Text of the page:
• Ad Hoc Planning Meeting for the JCOMM Pilot Project for the WMO Integrated Global Observing Systems (WIGOS)

      JCOMM/IODE (UNESCO, 2008)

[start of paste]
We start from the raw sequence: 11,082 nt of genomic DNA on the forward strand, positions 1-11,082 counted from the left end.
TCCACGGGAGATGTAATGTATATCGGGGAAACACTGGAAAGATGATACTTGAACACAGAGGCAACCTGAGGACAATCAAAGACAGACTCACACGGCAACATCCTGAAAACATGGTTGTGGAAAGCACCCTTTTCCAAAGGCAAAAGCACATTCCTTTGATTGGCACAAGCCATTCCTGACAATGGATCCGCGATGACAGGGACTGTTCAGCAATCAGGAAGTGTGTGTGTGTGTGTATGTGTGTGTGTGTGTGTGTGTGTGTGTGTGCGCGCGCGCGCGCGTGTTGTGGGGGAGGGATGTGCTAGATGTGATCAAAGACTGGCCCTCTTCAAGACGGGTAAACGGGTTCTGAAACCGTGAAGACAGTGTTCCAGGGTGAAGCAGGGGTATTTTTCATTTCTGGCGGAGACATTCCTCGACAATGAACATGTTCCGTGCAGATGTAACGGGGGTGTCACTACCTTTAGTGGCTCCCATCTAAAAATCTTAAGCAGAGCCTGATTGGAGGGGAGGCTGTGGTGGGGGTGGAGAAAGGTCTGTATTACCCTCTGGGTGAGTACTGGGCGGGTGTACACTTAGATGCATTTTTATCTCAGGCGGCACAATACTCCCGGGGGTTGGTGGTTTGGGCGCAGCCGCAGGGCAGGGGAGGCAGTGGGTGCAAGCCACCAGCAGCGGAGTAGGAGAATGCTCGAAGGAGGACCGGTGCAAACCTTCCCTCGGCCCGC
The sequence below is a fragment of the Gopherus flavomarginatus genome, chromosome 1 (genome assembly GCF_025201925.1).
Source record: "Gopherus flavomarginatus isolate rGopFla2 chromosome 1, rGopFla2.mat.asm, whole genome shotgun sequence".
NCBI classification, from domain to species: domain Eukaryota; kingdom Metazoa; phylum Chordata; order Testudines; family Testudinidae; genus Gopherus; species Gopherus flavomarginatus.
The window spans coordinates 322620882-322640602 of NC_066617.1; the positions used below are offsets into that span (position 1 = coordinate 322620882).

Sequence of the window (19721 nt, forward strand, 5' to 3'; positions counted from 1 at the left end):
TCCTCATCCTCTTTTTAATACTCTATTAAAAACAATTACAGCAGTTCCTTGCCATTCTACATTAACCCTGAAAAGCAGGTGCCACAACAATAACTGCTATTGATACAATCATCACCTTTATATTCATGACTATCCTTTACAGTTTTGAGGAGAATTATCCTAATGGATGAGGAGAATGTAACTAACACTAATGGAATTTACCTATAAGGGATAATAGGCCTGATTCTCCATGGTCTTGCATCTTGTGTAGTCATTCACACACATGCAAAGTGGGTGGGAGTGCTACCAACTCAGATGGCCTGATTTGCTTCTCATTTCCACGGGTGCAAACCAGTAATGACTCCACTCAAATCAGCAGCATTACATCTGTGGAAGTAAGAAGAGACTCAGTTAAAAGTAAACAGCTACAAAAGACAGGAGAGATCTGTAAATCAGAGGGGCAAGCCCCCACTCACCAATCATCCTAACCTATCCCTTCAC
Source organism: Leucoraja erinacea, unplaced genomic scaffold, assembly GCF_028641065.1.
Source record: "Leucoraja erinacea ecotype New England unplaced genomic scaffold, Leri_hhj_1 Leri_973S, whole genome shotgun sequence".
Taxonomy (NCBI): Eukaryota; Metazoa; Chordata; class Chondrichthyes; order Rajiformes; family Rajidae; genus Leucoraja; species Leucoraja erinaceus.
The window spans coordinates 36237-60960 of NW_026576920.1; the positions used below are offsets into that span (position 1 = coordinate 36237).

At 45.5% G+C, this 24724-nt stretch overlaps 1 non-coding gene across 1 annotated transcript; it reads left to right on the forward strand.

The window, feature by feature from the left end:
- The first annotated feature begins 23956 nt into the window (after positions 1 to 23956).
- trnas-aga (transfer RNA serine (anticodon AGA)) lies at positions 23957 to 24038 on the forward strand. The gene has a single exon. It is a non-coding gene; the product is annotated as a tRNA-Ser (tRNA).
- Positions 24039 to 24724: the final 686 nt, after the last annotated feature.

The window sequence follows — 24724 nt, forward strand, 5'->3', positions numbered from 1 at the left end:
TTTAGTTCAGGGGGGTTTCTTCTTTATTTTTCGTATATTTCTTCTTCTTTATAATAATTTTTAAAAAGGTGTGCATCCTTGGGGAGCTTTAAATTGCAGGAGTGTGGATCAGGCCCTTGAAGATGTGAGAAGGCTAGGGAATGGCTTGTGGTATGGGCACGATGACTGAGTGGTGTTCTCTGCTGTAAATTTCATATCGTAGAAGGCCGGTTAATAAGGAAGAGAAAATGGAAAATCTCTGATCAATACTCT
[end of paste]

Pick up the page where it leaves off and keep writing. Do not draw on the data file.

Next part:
The ad hoc planning meeting for the JCOMM Pilot Project for the WMO Integrated Global Observing Systems (WIGOS) was held in Ostend, Belgium on 29 March 2008 at the kind invitation of the IOC Project Office for the International Oceanographic Data and Information Exchange (IODE). The aim of the Pilot Project is to promote and develop integration of marine and other appropriate observations into the global observing system through three core deliverables: (i) integration of instrument best practices, (ii) development of interoperability arrangements between the ocean data systems and the WMO Information System (WIS), and (iii) the integration of quality management systems. The meeting agreed that the cooperation with the ocean community was essential to the success of the Pilot Project, especially regarding interoperability issues with the IODE Ocean Data Portal (ODP) being developed by the ocean community. The synergies between the ODP and WIS are potentially important regarding historical and recent data. In the process, the ownership of IOC for some of the components of the Global Ocean Observing System (GOOS), and the WMO and IOC respective data policies will be respected, as well as specific data policies for specific data sets. Development of standards and their wide acceptance within the meteorological and oceanographic communities is also an important activity that will addressed by the Pilot Project. It will link naturally with the development of a Standards process recently started by JCOMM and IODE (see http://www.oceandatastandards.org). The meeting addressed the instrument best practices issues, recognized the need for traceability to agreed standards, and recommended to establish cooperation with the WMO Commission on Instruments and Methods of Observation (CIMO) and to build on its experience with regard to instrument intercomparisons, instrument centres, etc. The various related publications available via WMO and IOC will be reviewed and updated as required. JCOMM has also recently proposed to compile a catalogue of best practices to be eventually published as a JCOMM Technical Document. Related activity will be included in the Pilot Project plan. The meeting proposed to explore establishment of one or more marine and oceanographic instrument centre(s) and reviewed the methodology proposed by CIMO for conducting instrument intercomparisons to ensure homogeneity, and compatibility of the observations. The meeting agreed to explore how JCOMM and ocean instrument comparisons can profit from the CIMO experience. The meeting reviewed its project plan and proposed some changes. It particularly identified partners willing to pursue participation in the Pilot Project by providing data sets to the ODP and WIS (e.g. World Ocean Atlas, World Ocean Database, Surface currents from HF radars, sea level data and marine climatology summaries). Other potential partners to provide additional data-sets (e.g. Argo, GHRSST, ocean model fields and SeaDataNet), metadata (e.g. META-T), technology (e.g. End-To-End), or training facilities or materials for Capacity Building purposes (e.g. ODINs) were listed and the Pilot Project will approach them to seek their participation. Because of the strong potential synergies between the ODP and the JCOMM Pilot Project for WIGOS, the meeting proposed to establish a joint Steering Group with balanced representation from the IOC and WMO communities. Terms of Reference and Membership for the Steering Group will be finalized soon. The first meeting of the Steering Group is planned to be held in September 2008. The meeting will work at defining a more detailed implementation plan based on the project plan.